In terms of housing issues, the primary public policy focus of economists has been the affordability of homes, mortgage availability, land-use regulation, and rent control. Studies of land-use regulation focus on the effects of regulation on the price of owner-occupied housing. Work on low-income housing has concerned itself more with issues of measurement and the debate over supply-side versus demand-side subsidies.
In this paper, we look at the relationship between these two issues to examine how government regulation affects the dynamics of the low-income housing stock. We find that, consistent with theoretical models of housing, restrictions on the supply of new units lower the supply of affordable units. This occurs because increases in the demand for higher quality units raise the returns to maintenance, repairs, and renovations of lower quality units, as landlords have a stronger incentive to upgrade them to a higher quality, higher return housing submarket. This result is disturbing because it highlights how policies targeted toward new, higher income owner-occupied suburban housing can have unintended negative consequences for lower income renters.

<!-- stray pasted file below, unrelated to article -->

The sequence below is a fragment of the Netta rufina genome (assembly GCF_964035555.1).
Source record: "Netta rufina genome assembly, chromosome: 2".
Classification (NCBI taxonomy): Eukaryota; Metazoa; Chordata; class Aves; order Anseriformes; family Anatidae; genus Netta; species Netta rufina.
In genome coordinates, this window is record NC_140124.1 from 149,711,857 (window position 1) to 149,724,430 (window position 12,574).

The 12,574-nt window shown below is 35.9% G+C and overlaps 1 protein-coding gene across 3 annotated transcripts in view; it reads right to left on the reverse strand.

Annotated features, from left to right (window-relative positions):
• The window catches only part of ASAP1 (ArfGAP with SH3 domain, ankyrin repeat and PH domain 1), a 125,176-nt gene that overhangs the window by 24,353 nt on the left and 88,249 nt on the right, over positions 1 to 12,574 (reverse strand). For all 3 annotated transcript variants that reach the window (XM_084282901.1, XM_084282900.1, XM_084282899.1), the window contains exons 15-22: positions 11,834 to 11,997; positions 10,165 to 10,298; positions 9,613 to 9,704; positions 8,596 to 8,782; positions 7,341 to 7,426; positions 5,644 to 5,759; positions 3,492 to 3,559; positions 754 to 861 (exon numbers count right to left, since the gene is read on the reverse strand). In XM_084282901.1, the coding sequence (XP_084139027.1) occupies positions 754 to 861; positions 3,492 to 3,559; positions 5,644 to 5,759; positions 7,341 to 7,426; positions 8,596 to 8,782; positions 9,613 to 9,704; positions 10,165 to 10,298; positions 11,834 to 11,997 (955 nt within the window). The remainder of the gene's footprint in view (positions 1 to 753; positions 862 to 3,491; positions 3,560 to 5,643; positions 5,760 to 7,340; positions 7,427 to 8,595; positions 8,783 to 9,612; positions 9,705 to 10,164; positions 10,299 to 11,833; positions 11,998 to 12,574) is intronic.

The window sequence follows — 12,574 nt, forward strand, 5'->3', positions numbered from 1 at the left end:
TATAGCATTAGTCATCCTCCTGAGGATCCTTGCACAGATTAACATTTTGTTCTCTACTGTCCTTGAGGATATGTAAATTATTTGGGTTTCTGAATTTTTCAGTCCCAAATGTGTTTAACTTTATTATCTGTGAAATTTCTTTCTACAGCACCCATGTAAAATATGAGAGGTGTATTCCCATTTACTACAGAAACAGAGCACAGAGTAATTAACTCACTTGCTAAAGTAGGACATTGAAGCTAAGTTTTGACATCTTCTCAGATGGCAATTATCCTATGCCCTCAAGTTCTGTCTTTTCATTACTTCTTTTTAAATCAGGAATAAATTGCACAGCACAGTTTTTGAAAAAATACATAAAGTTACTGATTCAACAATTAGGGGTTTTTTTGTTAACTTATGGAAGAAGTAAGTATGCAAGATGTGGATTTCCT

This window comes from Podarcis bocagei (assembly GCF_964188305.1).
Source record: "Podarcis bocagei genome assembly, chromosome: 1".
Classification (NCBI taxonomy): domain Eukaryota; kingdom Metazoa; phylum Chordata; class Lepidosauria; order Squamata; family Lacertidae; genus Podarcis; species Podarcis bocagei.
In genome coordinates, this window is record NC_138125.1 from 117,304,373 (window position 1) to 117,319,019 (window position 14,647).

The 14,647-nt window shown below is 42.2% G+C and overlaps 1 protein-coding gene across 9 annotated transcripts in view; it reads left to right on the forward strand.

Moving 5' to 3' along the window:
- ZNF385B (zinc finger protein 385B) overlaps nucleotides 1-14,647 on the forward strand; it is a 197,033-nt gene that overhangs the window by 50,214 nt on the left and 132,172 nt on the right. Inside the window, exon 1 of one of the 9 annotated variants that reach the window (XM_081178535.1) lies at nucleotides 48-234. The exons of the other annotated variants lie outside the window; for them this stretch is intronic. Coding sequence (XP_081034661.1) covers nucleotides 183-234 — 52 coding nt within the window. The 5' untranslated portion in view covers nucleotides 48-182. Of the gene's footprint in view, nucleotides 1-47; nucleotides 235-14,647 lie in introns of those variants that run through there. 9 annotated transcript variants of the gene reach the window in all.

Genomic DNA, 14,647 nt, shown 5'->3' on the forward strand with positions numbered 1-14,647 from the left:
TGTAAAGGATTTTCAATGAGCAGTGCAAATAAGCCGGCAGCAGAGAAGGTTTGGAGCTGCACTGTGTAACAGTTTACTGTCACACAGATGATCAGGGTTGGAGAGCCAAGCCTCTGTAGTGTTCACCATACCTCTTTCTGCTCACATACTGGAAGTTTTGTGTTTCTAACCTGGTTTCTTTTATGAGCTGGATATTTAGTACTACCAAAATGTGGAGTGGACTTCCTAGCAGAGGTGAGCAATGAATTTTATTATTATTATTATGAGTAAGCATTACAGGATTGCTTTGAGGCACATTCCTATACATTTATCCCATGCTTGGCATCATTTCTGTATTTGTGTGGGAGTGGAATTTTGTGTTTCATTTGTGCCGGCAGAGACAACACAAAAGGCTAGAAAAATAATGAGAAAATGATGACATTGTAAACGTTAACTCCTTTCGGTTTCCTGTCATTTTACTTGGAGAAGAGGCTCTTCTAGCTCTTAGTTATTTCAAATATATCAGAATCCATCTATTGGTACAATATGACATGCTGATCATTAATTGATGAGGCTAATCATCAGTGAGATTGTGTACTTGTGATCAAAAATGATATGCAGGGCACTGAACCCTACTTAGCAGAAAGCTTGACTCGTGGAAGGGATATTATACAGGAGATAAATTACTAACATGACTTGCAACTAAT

Mayer, Christopher. "Government Regulation and Changes in the Affordable Housing Stock." Economic Policy Review 9, no. 2 (June 2003): 45-62.
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